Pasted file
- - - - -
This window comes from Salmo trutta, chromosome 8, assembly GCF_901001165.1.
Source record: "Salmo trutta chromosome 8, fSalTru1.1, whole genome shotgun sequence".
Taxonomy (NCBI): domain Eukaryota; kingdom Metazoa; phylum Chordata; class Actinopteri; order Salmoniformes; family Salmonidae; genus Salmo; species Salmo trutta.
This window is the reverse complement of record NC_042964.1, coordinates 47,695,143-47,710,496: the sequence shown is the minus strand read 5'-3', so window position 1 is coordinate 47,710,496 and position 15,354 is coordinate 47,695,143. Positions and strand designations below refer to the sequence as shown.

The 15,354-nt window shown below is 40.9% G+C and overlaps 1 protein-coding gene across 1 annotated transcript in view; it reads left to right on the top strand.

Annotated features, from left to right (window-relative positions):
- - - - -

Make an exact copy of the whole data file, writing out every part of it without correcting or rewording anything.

This window comes from Salmo trutta, chromosome 8, assembly GCF_901001165.1.
Source record: "Salmo trutta chromosome 8, fSalTru1.1, whole genome shotgun sequence".
Taxonomy (NCBI): domain Eukaryota; kingdom Metazoa; phylum Chordata; class Actinopteri; order Salmoniformes; family Salmonidae; genus Salmo; species Salmo trutta.
This window is the reverse complement of record NC_042964.1, coordinates 47,695,143-47,710,496: the sequence shown is the minus strand read 5'-3', so window position 1 is coordinate 47,710,496 and position 15,354 is coordinate 47,695,143. Positions and strand designations below refer to the sequence as shown.

The 15,354-nt window shown below is 40.9% G+C and overlaps 1 protein-coding gene across 1 annotated transcript in view; it reads left to right on the top strand.

Annotated features, from left to right (window-relative positions):